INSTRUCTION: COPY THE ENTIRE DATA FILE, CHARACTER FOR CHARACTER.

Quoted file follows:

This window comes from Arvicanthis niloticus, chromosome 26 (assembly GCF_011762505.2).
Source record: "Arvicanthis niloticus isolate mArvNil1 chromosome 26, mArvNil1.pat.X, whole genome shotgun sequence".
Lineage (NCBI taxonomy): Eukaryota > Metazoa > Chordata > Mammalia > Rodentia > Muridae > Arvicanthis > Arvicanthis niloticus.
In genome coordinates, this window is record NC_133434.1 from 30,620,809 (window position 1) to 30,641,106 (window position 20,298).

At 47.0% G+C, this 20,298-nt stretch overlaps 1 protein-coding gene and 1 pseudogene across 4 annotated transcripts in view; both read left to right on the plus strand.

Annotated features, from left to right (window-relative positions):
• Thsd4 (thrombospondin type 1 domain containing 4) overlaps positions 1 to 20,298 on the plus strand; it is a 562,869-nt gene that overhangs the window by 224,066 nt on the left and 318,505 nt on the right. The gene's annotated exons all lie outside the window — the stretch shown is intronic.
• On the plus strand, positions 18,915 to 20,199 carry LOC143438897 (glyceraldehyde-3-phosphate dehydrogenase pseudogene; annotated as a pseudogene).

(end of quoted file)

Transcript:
This window comes from Arvicanthis niloticus, chromosome 26 (assembly GCF_011762505.2).
Source record: "Arvicanthis niloticus isolate mArvNil1 chromosome 26, mArvNil1.pat.X, whole genome shotgun sequence".
Lineage (NCBI taxonomy): Eukaryota > Metazoa > Chordata > Mammalia > Rodentia > Muridae > Arvicanthis > Arvicanthis niloticus.
In genome coordinates, this window is record NC_133434.1 from 30,620,809 (window position 1) to 30,641,106 (window position 20,298).

At 47.0% G+C, this 20,298-nt stretch overlaps 1 protein-coding gene and 1 pseudogene across 4 annotated transcripts in view; both read left to right on the plus strand.

Annotated features, from left to right (window-relative positions):
• Thsd4 (thrombospondin type 1 domain containing 4) overlaps positions 1 to 20,298 on the plus strand; it is a 562,869-nt gene that overhangs the window by 224,066 nt on the left and 318,505 nt on the right. The gene's annotated exons all lie outside the window — the stretch shown is intronic.
• On the plus strand, positions 18,915 to 20,199 carry LOC143438897 (glyceraldehyde-3-phosphate dehydrogenase pseudogene; annotated as a pseudogene).